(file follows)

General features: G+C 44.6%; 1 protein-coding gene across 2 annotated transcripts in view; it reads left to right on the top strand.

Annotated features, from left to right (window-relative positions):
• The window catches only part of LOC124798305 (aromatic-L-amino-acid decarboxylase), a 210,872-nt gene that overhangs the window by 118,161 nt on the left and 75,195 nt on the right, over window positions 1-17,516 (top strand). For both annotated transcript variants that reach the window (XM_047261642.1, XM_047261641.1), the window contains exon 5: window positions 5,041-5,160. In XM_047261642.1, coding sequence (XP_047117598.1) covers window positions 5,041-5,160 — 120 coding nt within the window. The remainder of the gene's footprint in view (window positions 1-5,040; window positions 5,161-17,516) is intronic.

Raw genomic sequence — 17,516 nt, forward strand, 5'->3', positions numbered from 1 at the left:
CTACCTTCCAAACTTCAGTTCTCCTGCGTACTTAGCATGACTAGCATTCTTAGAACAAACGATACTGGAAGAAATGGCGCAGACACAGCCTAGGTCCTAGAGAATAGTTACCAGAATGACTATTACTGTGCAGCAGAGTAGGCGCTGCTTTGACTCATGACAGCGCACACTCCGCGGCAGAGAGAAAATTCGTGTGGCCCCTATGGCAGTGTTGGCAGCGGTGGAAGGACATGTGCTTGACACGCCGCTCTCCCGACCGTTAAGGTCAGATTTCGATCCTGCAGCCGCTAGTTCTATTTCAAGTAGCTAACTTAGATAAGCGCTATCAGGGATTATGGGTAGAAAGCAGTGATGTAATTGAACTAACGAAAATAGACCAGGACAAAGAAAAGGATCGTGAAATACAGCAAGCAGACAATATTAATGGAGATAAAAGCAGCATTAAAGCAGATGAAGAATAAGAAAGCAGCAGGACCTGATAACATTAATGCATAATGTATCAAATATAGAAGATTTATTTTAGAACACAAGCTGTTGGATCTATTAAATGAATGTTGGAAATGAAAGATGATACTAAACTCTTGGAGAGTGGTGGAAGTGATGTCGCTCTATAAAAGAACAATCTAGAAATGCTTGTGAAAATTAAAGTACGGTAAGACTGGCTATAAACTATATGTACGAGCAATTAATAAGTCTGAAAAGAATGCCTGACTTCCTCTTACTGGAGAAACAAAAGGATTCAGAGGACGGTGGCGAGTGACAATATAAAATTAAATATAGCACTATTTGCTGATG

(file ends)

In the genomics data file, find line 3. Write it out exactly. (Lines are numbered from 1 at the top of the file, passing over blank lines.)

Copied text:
• The window catches only part of LOC124798305 (aromatic-L-amino-acid decarboxylase), a 210,872-nt gene that overhangs the window by 118,161 nt on the left and 75,195 nt on the right, over window positions 1-17,516 (top strand). For both annotated transcript variants that reach the window (XM_047261642.1, XM_047261641.1), the window contains exon 5: window positions 5,041-5,160. In XM_047261642.1, coding sequence (XP_047117598.1) covers window positions 5,041-5,160 — 120 coding nt within the window. The remainder of the gene's footprint in view (window positions 1-5,040; window positions 5,161-17,516) is intronic.